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Are Shorter Work Hours Good for the Environment?  A Comparison of U.S. and European Energy Consumption

Variation in Work Hours among Countries

It is well known that Europe lags behind the United States in terms of GDP per capita.  However, it is less well known that European workers in a number of countries are nearly as productive, and in some cases more productive, than their American counterparts.  As seen in Table 1, GDP per hour worked in Germany (including the former East Germany) was $30.73 compared to $33.77 in the United States.  France was even more productive than the United States, with a GDP per hour worked of $37.01.

TABLE 1: Productivity and GDP per Capita
Table 1
Source: Groningen Growth and Development Data Centre and the Conference Board, Total Economy Database

So why do other advanced countries lag behind the United States in GDP per capita?  They simply work fewer hours.  In small part, this is due to EU-15 countries having lower employment-to-population rates than in the United States (approximately 64.4 percent of all people aged 15 to 64 compared to 71.2 percent in the United States).  In large measure, however, the reduced hours are conditional on employment.  Employed Americans work 16 percent more hours than their EU-15 counterparts.

Mandatory paid vacations and shorter workweeks mean that workers in other countries have gotten some of their productivity advances in the form of reduced hours.  Workers in the United States work more hours of every year than do workers in almost every other developed country.  In general, the higher the GDP per hour worked, the fewer the average work hours.  Table 2 shows the average annual hours worked per person employed for various countries in 2001.  That year, American workers spent an average of 1,817 hours on the job, compared to an average of 1,650 hours in all the other countries listed.  Workers in the EU-15 worked even fewer hours at only 1,562 — some 14 percent less time on the job compared to those in the United States.  Assuming an average of 35 hours per week, this difference corresponds to more than seven weeks of additional time off (in both leave and shorter workweeks) per worker each year.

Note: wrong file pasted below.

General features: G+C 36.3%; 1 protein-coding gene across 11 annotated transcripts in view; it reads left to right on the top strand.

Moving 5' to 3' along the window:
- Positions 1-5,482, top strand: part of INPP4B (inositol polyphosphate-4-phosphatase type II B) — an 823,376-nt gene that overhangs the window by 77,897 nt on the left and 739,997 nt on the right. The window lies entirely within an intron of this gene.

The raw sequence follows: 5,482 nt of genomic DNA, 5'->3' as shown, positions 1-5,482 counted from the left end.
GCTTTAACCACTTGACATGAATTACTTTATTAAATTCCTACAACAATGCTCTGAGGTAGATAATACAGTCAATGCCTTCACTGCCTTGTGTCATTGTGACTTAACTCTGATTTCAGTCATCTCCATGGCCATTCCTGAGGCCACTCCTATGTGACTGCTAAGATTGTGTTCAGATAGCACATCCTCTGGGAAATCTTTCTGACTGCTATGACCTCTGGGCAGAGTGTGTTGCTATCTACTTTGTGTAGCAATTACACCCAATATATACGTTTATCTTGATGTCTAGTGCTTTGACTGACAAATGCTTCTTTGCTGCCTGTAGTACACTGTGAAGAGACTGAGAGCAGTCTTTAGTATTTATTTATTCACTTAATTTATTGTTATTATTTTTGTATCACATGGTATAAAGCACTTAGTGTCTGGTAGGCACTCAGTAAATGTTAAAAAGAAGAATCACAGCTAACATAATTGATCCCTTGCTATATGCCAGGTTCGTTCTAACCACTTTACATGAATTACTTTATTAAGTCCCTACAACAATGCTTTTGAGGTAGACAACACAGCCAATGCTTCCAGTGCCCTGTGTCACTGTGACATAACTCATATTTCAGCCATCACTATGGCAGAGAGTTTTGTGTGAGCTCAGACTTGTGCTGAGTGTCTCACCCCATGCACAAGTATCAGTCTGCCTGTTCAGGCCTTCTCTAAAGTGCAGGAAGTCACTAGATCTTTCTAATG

TABLE 2: Work Hours
Table 2
Source: Groningen Growth and Development Data Centre and the Conference Board, Total Economy Database (t indicates tied rank)

As can been seen in Table 2, not only do U.S. employees work more hours than in almost all other high-income countries, but they work an unusually high number of hours for the country’s level of productivity.  In other words, the only countries that come close to or exceed the United States’ annual hours worked tend to have lower productivity.

Variation in Energy Efficiency among Countries

As can be seen in Figure 1, the least energy efficient countries — as measured by energy consumed per dollar of GDP — are generally those in colder climates.

FIGURE 1: Energy Consumed per Dollar of GDP
Figure 1
Source: Groningen Growth and Development Data Centre and the Conference Board, Total Economy Database and World Bank, World Development Indicators 2005.

Ireland, Italy, and Switzerland appear to be energy efficient, while Iceland, Canada, and Finland, are energy inefficient.1

Longer Work Hours Means More Energy Use

Countries where people work fewer hours use much less energy than the United States.  If we assume constant energy efficiency (energy per unit of GDP) and a constant productivity (GDP per hour of work), then energy use per hour of work must be constant.  Table 4 shows that, under this simplifying assumption, if workers in “Old Europe” had worked as many hours in 2003 as had workers in the United States, the EU-15 would have consumed 18 percent more energy.2

TABLE 3: Scenario 1 — Constant Energy per Work Hour

 Change in Energy Consumption
 Region 16 or 24 Country Total3
23 Developed Countries at U.S. Work Hours12%7%
EU-15 at U.S. Work Hours187
U.S. at 23 Developed Country Work Hours– 9– 3
U.S. at EU-15 Work Hours– 14– 8